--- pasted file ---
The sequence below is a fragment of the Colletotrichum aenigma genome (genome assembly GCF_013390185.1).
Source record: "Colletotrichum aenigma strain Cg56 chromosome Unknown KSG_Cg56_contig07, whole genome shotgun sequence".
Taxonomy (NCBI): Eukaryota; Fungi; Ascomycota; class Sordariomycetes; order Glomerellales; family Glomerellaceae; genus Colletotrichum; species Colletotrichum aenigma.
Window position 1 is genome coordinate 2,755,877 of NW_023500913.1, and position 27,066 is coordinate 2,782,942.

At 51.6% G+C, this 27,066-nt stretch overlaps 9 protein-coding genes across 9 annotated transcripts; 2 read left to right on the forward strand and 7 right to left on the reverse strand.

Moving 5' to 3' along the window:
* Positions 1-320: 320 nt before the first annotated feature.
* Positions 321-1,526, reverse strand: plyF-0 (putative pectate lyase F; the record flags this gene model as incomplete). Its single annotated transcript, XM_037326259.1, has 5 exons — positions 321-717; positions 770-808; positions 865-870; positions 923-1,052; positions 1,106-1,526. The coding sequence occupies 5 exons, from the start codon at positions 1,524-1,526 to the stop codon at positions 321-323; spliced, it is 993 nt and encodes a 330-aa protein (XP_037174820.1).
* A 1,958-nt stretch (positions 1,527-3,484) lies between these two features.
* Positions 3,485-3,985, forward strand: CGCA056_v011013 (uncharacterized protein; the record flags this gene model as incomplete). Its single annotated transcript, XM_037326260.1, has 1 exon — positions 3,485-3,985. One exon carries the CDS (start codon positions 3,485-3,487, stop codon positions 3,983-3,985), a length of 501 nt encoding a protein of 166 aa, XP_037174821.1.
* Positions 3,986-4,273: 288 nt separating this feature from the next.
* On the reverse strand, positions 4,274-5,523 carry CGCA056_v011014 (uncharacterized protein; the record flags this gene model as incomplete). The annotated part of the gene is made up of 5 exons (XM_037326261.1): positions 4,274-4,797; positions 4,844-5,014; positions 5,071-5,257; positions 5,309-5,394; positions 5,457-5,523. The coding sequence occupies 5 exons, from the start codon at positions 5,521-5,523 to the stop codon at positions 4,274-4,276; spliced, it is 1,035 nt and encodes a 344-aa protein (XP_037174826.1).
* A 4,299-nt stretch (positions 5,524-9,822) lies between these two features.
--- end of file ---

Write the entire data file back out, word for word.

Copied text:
The sequence below is a fragment of the Colletotrichum aenigma genome (genome assembly GCF_013390185.1).
Source record: "Colletotrichum aenigma strain Cg56 chromosome Unknown KSG_Cg56_contig07, whole genome shotgun sequence".
Taxonomy (NCBI): Eukaryota; Fungi; Ascomycota; class Sordariomycetes; order Glomerellales; family Glomerellaceae; genus Colletotrichum; species Colletotrichum aenigma.
Window position 1 is genome coordinate 2,755,877 of NW_023500913.1, and position 27,066 is coordinate 2,782,942.

At 51.6% G+C, this 27,066-nt stretch overlaps 9 protein-coding genes across 9 annotated transcripts; 2 read left to right on the forward strand and 7 right to left on the reverse strand.

Moving 5' to 3' along the window:
* Positions 1-320: 320 nt before the first annotated feature.
* Positions 321-1,526, reverse strand: plyF-0 (putative pectate lyase F; the record flags this gene model as incomplete). Its single annotated transcript, XM_037326259.1, has 5 exons — positions 321-717; positions 770-808; positions 865-870; positions 923-1,052; positions 1,106-1,526. The coding sequence occupies 5 exons, from the start codon at positions 1,524-1,526 to the stop codon at positions 321-323; spliced, it is 993 nt and encodes a 330-aa protein (XP_037174820.1).
* A 1,958-nt stretch (positions 1,527-3,484) lies between these two features.
* Positions 3,485-3,985, forward strand: CGCA056_v011013 (uncharacterized protein; the record flags this gene model as incomplete). Its single annotated transcript, XM_037326260.1, has 1 exon — positions 3,485-3,985. One exon carries the CDS (start codon positions 3,485-3,487, stop codon positions 3,983-3,985), a length of 501 nt encoding a protein of 166 aa, XP_037174821.1.
* Positions 3,986-4,273: 288 nt separating this feature from the next.
* On the reverse strand, positions 4,274-5,523 carry CGCA056_v011014 (uncharacterized protein; the record flags this gene model as incomplete). The annotated part of the gene is made up of 5 exons (XM_037326261.1): positions 4,274-4,797; positions 4,844-5,014; positions 5,071-5,257; positions 5,309-5,394; positions 5,457-5,523. The coding sequence occupies 5 exons, from the start codon at positions 5,521-5,523 to the stop codon at positions 4,274-4,276; spliced, it is 1,035 nt and encodes a 344-aa protein (XP_037174826.1).
* A 4,299-nt stretch (positions 5,524-9,822) lies between these two features.